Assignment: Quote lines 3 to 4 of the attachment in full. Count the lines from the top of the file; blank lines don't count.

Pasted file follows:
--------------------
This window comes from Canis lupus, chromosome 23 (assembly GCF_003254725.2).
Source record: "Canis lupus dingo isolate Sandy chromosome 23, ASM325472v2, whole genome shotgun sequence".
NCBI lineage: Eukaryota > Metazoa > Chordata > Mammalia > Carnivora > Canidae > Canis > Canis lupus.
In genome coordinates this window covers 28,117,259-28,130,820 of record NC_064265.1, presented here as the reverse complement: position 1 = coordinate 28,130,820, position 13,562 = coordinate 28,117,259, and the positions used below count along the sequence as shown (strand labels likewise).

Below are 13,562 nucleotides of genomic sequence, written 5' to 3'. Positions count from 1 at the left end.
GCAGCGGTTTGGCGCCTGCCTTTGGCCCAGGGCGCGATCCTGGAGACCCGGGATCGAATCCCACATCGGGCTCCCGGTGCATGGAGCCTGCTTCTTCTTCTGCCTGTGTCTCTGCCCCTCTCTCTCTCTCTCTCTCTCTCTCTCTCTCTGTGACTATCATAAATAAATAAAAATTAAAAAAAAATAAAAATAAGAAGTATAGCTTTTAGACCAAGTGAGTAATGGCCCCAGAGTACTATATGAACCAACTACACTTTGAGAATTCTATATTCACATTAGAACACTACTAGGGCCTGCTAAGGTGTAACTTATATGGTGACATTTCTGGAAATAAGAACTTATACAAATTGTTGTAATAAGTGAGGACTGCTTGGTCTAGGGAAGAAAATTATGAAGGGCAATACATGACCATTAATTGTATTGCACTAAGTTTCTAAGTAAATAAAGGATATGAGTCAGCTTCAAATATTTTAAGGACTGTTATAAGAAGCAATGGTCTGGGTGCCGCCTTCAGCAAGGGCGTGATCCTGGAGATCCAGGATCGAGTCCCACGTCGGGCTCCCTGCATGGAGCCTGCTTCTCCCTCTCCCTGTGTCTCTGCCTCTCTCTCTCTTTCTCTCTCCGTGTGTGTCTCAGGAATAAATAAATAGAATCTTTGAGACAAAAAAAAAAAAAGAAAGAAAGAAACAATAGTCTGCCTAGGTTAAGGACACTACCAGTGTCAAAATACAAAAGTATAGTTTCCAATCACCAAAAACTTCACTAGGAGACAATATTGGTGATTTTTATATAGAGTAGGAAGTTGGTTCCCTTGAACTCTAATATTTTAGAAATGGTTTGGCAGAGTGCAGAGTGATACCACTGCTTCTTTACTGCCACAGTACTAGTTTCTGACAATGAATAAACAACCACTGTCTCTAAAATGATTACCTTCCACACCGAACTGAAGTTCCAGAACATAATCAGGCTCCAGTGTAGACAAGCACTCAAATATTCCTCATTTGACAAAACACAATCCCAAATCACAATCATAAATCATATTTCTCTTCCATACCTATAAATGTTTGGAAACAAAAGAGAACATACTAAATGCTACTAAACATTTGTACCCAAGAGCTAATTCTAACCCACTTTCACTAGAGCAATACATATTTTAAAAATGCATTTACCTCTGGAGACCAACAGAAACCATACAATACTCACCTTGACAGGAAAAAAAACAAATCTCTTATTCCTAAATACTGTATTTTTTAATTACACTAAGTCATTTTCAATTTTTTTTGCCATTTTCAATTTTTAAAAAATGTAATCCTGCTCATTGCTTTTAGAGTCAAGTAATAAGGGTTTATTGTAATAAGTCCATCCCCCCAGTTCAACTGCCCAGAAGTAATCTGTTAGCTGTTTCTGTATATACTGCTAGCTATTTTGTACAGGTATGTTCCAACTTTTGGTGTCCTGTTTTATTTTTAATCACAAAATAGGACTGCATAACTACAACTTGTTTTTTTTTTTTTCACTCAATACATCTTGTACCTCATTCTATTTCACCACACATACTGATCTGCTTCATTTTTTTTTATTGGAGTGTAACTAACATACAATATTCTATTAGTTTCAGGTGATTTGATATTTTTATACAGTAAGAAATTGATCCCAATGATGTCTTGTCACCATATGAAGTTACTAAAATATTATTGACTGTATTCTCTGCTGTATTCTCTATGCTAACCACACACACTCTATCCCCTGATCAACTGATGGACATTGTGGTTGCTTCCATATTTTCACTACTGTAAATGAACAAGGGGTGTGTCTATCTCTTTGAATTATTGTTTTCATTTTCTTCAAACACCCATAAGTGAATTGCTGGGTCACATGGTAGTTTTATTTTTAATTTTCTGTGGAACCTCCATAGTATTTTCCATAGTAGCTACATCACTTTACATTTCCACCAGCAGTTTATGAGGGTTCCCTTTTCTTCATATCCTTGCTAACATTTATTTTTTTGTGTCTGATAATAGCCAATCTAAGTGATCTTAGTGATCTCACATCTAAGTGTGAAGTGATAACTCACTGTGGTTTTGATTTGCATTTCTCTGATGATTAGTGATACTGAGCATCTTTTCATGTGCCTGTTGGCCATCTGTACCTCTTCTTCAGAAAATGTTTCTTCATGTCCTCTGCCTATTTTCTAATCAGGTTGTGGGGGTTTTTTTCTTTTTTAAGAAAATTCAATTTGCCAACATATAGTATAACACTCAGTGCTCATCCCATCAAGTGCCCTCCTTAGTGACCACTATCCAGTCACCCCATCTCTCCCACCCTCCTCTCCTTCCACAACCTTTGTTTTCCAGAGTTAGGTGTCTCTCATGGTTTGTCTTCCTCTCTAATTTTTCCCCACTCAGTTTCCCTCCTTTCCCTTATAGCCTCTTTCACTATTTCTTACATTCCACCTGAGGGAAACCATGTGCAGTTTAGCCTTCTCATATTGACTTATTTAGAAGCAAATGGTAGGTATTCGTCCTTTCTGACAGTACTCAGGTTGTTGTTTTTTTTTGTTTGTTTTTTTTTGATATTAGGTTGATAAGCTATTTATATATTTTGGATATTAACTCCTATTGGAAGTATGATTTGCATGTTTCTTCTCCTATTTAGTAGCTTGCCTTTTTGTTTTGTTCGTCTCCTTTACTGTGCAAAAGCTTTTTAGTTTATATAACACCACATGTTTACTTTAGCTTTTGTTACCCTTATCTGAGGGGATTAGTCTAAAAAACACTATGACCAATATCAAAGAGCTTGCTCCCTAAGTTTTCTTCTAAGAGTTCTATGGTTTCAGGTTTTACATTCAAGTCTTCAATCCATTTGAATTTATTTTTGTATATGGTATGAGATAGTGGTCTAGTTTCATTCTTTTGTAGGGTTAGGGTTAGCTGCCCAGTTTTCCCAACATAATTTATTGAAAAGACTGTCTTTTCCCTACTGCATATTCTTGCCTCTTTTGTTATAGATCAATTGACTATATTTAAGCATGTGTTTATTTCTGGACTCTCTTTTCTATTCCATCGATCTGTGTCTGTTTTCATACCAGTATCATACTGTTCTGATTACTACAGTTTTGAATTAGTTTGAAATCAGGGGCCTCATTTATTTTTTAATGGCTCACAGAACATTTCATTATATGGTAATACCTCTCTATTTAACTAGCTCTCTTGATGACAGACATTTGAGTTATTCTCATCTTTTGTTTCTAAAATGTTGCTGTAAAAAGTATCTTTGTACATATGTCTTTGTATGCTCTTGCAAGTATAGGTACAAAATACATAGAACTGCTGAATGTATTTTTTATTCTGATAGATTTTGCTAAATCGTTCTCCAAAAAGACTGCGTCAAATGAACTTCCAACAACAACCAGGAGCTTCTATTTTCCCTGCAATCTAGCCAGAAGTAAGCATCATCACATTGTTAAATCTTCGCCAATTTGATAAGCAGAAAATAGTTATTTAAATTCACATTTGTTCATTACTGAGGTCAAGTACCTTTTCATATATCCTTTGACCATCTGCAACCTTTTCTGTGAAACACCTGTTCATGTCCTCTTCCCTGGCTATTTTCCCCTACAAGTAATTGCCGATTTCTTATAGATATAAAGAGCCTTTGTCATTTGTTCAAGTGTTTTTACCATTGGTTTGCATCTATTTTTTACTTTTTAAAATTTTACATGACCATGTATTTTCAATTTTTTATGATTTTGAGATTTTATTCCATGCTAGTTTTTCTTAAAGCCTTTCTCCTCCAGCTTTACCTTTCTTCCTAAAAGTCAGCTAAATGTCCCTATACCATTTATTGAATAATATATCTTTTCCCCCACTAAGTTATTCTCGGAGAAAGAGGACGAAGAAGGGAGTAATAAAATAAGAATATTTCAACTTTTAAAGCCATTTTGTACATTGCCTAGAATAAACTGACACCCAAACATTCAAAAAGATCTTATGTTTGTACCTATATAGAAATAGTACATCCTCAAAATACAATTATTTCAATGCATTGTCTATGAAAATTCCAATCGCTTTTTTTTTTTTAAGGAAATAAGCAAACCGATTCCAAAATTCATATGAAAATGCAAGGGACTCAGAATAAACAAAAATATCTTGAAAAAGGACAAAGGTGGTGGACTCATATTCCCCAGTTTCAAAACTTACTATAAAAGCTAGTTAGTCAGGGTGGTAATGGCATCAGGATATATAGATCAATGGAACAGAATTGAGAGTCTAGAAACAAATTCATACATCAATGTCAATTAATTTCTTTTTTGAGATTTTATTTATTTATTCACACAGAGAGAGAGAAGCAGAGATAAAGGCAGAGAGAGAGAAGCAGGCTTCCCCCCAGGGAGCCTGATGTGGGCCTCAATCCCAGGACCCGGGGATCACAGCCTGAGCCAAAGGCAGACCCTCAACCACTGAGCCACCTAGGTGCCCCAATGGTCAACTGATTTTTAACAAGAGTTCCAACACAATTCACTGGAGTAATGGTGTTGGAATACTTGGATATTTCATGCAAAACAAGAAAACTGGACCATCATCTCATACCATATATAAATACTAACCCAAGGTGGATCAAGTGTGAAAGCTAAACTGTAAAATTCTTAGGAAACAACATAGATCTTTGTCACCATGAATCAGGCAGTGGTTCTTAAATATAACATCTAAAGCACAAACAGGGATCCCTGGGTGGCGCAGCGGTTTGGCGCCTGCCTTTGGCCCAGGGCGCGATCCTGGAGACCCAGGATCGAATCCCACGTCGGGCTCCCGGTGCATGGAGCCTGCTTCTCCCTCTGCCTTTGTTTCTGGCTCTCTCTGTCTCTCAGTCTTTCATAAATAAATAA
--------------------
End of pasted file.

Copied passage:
NCBI lineage: Eukaryota > Metazoa > Chordata > Mammalia > Carnivora > Canidae > Canis > Canis lupus.
In genome coordinates this window covers 28,117,259-28,130,820 of record NC_064265.1, presented here as the reverse complement: position 1 = coordinate 28,130,820, position 13,562 = coordinate 28,117,259, and the positions used below count along the sequence as shown (strand labels likewise).